State budget woes aren’t just affecting Kansas University’s main campus — officials are feeling the effects at the KU Medical Center, too.
A 90-day waiting period is in effect for all new job offers at KUMC, and many open positions are being frozen.
Top KUMC officials, though, warn that the worst is likely yet to come as the Legislature continues to work out the budget.
Through the 90-day hiring delay and with the frozen positions, KUMC has been able to satisfy cuts of 3 percent in the current fiscal year, said Ed Phillips, vice chancellor for administration at KUMC.
For more cuts, KUMC has asked its deans and vice chancellors to review their budgets to look for additional savings for anticipated cuts in upcoming fiscal years.
“We are, quite frankly, just in the middle of that process,” Phillips said.
About 300 positions are vacant, he said, but did not know a detailed breakdown of how many would be filled and how many would be held open.
He said that if cuts come in as predicted — an estimated $8.5 million worth of them — additional reductions in staffing would be necessary.
Amy Jordan Wooden, a KUMC spokeswoman, said that quick action from the Legislature on cuts for this fiscal year would help the medical center be able to sort out the upcoming fiscal year.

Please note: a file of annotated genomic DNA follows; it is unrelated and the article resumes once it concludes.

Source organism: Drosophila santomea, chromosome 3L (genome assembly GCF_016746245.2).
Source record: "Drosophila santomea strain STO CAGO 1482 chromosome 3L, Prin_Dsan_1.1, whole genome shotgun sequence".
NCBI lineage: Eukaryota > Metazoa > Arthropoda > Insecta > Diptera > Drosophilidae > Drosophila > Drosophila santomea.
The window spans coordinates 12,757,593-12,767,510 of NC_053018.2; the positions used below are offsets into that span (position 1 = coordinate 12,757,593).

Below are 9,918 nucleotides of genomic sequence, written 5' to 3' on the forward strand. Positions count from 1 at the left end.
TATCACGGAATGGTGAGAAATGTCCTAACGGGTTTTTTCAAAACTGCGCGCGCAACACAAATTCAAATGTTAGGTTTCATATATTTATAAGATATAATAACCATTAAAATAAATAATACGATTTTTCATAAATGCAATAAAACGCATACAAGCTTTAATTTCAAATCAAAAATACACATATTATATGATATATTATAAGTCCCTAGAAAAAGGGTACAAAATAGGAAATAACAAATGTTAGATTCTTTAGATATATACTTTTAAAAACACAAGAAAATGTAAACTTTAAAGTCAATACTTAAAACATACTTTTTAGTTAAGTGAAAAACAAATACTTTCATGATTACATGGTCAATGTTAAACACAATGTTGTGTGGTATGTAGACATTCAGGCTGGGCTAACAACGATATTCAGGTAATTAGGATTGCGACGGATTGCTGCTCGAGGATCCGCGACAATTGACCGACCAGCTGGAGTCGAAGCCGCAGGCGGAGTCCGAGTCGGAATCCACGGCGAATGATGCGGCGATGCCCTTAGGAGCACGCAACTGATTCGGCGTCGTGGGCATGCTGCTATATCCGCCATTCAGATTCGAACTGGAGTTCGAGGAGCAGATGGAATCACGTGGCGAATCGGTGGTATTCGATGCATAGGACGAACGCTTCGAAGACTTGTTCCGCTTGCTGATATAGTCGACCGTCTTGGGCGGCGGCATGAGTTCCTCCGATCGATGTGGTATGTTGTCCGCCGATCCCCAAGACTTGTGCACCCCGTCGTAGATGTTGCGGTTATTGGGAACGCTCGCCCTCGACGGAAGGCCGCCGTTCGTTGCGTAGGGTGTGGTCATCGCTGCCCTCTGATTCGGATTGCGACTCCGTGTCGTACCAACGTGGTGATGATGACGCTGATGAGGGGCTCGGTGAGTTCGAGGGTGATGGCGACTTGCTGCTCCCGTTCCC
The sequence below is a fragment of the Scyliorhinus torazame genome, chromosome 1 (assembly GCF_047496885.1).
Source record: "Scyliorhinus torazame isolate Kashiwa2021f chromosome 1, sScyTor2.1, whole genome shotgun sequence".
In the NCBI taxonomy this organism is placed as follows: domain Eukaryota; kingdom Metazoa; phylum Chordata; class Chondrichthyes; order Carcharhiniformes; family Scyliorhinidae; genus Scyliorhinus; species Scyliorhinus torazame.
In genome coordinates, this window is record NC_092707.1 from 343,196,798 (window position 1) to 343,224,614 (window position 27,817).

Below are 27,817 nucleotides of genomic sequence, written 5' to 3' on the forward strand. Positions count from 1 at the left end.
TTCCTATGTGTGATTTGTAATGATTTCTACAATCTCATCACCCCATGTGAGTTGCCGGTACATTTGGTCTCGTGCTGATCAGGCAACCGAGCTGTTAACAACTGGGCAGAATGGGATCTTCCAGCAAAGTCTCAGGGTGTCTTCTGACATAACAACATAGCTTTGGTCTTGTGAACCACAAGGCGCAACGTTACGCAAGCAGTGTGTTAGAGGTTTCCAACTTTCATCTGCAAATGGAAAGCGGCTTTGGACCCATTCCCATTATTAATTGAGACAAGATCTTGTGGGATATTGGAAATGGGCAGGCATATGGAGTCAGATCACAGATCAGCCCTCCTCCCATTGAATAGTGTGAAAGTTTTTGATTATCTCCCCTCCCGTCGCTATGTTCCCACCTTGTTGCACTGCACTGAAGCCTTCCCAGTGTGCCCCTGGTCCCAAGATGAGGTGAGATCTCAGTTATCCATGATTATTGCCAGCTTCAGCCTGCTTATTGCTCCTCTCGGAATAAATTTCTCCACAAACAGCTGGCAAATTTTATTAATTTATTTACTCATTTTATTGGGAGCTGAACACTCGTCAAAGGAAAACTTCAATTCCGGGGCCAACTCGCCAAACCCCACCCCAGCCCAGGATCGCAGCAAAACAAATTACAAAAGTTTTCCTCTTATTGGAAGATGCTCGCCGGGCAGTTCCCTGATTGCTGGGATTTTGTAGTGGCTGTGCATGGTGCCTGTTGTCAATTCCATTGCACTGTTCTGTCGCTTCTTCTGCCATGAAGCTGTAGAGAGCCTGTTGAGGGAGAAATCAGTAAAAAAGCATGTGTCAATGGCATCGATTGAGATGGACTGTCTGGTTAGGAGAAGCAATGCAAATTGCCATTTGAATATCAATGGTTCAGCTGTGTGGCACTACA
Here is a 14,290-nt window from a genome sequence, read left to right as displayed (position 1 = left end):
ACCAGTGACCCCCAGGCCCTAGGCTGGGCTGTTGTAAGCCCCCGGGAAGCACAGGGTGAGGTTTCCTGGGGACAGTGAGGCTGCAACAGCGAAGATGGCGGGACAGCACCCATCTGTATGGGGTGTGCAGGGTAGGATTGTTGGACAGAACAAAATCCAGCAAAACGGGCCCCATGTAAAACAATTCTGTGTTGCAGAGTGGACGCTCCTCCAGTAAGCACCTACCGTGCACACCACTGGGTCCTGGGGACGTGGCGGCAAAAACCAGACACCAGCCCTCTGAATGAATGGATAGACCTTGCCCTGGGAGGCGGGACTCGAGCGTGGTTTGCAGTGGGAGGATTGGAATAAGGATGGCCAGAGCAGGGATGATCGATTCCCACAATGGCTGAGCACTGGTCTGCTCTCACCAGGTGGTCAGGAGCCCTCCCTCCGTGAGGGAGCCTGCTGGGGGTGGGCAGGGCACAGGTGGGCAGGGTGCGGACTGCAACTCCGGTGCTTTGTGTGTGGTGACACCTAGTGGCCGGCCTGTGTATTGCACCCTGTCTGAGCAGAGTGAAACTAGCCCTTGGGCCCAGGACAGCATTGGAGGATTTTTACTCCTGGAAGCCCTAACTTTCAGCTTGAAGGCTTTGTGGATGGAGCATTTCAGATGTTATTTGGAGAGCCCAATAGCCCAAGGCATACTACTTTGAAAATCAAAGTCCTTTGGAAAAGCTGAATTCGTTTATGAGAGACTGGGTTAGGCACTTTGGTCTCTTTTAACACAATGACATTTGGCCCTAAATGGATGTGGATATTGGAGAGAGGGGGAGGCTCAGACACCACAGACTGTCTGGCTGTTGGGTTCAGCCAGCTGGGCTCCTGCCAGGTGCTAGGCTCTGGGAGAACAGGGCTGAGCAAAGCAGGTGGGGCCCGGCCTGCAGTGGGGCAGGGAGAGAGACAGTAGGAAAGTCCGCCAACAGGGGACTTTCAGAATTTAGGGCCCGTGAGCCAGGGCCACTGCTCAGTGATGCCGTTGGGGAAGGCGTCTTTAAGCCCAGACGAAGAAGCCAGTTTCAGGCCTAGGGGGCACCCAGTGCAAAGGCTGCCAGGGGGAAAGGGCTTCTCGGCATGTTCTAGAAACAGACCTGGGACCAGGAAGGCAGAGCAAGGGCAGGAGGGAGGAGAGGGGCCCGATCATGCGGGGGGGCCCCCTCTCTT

“We’re hoping that the Legislature moves swiftly,” she said.
Phillips said that KUMC is always looking for more ways to be efficient, including cutting back on library hours and using smarter purchasing options.
Phillips said he anticipated that funding for the KU Cancer Center would continue to be a priority, including its pursuit to become a National Cancer Institute-designated Cancer Center.
“We’ll continue our march toward NCI designation,” he said.
Phillips said the KUMC relies more on state funding than does the Lawrence campus, because, although they receive similar amounts of state aid, the Lawrence campus gets tuition for about 27,000 students, while the medical center has about 3,100 students.
And the costs of education can quickly mount, too.
“It costs more money to make a doctor or a nurse or a therapist than it does to make an English teacher,” Phillips said.
Much like their Lawrence counterparts did last week, top officials at the Medical Center met with faculty to address questions about the budget process.
Susan Carlson is the chairwoman of the Faculty Assembly Steering Committee at KUMC, a group that represents medical center faculty members both from Kansas City and Wichita. She said that she appreciated the willingness of the leadership to meet with the faculty.
She said everyone is planning for different levels of cuts.
“Nobody really knows yet what the real budget might be,” she said. “We’re just kind of in a wait-and-see mode.”